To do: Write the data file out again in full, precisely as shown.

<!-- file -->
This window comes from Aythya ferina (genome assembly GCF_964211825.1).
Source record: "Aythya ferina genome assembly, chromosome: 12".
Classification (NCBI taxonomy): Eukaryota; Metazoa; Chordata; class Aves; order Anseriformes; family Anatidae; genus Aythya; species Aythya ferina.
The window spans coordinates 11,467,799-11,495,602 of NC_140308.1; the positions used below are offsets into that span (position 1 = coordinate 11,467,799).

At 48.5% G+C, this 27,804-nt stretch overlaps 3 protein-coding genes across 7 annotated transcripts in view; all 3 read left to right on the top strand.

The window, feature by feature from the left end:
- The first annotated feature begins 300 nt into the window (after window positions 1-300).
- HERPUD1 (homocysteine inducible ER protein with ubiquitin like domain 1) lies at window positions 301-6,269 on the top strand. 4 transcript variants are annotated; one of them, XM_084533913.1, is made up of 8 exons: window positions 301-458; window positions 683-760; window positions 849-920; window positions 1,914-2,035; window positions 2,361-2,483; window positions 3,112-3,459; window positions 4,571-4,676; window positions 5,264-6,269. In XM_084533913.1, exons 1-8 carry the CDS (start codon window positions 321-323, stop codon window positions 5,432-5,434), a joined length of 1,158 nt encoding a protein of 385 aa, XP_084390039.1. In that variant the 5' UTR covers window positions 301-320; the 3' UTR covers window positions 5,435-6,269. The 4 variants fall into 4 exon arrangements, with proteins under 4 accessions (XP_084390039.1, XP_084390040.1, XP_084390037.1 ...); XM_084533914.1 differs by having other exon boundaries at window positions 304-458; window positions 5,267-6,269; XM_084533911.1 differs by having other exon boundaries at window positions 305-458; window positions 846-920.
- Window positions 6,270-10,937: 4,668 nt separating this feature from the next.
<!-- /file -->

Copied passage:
This window comes from Aythya ferina (genome assembly GCF_964211825.1).
Source record: "Aythya ferina genome assembly, chromosome: 12".
Classification (NCBI taxonomy): Eukaryota; Metazoa; Chordata; class Aves; order Anseriformes; family Anatidae; genus Aythya; species Aythya ferina.
The window spans coordinates 11,467,799-11,495,602 of NC_140308.1; the positions used below are offsets into that span (position 1 = coordinate 11,467,799).

At 48.5% G+C, this 27,804-nt stretch overlaps 3 protein-coding genes across 7 annotated transcripts in view; all 3 read left to right on the top strand.

The window, feature by feature from the left end:
- The first annotated feature begins 300 nt into the window (after window positions 1-300).
- HERPUD1 (homocysteine inducible ER protein with ubiquitin like domain 1) lies at window positions 301-6,269 on the top strand. 4 transcript variants are annotated; one of them, XM_084533913.1, is made up of 8 exons: window positions 301-458; window positions 683-760; window positions 849-920; window positions 1,914-2,035; window positions 2,361-2,483; window positions 3,112-3,459; window positions 4,571-4,676; window positions 5,264-6,269. In XM_084533913.1, exons 1-8 carry the CDS (start codon window positions 321-323, stop codon window positions 5,432-5,434), a joined length of 1,158 nt encoding a protein of 385 aa, XP_084390039.1. In that variant the 5' UTR covers window positions 301-320; the 3' UTR covers window positions 5,435-6,269. The 4 variants fall into 4 exon arrangements, with proteins under 4 accessions (XP_084390039.1, XP_084390040.1, XP_084390037.1 ...); XM_084533914.1 differs by having other exon boundaries at window positions 304-458; window positions 5,267-6,269; XM_084533911.1 differs by having other exon boundaries at window positions 305-458; window positions 846-920.
- Window positions 6,270-10,937: 4,668 nt separating this feature from the next.